In another chapter of the Nucor litigation, Joe helped defend an individual accused of wiping allegedly relevant data from a computer. After a Daubert hearing on the qualifications of the parties’ computer forensics experts, the court excluded testimony of the opposing expert that a particular program to wipe data had been downloaded, installed, and used on Joe’s client’s laptop computer. Although the laptop had large blocks of “zeros” that the expert theorized could have been created by use of a secure delete function of the program, the court agreed with Joe’s expert and found that the version of the program placed on the laptop did not have a secure delete function. Nucor Corp. v. Bell, 2008 U.S. Dist. LEXIS 86328 (D.S.C. Jan. 11, 2008).

Other of Joe’s reported commercial cases include, Latuszewski v. VALIC Financial Advisors, Inc., 2005 WL 1367809 (3rd. Cir. 2005), where Joe represented the former employer and convinced the U.S. Third Circuit Court of Appeals to affirm the District Court’s grant of a preliminary injunction that protected the unauthorized disclosure and use of the former employer’s trade secrets and Arnold v. Pennsylvania, Dept. of Transp., 477 F.3d 105 (3rd Cir., 2007), where Joe helped a private construction company beat back a media outlet’s attempt to pierce a court ordered confidentiality agreement to attempt exploit confidential information disclosed in court proceedings.

In addition to litigating non-compete, trade secrets and confidential information cases, for years Joe has helped companies protect their intellectual property and good will by providing skilled advice and guidance to clients on the hiring end of the spectrum and through drafting and enforcement of confidentiality, non-solicitation and non-competition agreements. In fact, Joe has drafted confidentiality and non-compete programs for a host of large and small businesses and corporations all across the country.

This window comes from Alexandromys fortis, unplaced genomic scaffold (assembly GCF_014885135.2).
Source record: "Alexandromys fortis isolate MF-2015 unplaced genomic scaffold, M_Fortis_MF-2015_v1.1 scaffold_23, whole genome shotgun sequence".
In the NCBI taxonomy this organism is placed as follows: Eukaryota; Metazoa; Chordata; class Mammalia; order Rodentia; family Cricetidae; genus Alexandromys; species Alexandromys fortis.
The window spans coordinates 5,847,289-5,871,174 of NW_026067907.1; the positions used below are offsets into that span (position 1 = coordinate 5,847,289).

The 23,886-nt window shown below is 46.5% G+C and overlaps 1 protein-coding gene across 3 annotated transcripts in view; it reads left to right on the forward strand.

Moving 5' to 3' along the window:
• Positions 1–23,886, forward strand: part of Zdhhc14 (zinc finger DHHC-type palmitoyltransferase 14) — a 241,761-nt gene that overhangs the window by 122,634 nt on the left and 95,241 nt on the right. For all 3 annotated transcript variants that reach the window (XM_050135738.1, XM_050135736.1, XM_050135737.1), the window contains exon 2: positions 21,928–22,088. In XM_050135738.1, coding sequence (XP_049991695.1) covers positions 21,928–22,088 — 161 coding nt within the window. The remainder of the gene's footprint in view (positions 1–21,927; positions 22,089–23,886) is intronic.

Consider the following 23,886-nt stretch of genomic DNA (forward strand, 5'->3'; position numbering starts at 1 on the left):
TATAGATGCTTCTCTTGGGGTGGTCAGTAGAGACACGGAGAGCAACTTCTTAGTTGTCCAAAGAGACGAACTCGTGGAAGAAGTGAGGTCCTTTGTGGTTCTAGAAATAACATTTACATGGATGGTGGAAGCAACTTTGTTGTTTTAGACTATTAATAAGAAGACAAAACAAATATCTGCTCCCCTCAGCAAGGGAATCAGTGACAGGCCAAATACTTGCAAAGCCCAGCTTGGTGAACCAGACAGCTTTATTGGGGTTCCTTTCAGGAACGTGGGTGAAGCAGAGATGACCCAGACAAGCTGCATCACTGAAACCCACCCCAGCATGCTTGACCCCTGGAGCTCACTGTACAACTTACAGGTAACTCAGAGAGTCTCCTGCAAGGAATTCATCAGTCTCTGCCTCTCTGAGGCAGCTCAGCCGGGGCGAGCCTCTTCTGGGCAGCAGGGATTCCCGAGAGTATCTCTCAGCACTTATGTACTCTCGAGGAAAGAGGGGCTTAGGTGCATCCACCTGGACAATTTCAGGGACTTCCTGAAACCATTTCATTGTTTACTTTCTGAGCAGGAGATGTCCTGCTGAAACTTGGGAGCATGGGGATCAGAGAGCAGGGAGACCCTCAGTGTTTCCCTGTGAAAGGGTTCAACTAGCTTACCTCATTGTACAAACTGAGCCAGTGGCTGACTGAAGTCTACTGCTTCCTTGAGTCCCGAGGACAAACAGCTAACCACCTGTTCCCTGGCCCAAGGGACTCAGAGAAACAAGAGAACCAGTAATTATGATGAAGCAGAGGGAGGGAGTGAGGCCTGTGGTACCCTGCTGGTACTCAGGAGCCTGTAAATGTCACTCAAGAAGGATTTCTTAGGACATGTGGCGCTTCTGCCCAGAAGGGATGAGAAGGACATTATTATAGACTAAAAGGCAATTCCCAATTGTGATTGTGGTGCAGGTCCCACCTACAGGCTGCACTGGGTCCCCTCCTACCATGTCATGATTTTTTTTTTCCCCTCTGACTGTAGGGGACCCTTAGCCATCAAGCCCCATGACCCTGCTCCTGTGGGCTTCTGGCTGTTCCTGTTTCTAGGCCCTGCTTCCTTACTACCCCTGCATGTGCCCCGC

While not a reported case, Joe represented the founding partners of Superior Well Services, Inc. (“SWSI”) when they broke from Haliburton and were sued by Haliburton in federal court in an unsuccessful attempt to prevent them from starting the business that has grown from a handful of employees to a national company employing thousands. The company was eventually acquired by Nabors Industries for $900 Million.

Also, in a high profile case featured in the Wall Street Journal, The New York Times and other major media outlets, Joe was second chair for the defense team representing Allegheny College and several individual defendants that obtained summary judgment for numerous individual college administrators and a defense verdict for the College and its counselor after a two-week jury trial in Mahoney v. Allegheny College, AD 892-2003, a college student suicide liability action of national importance. and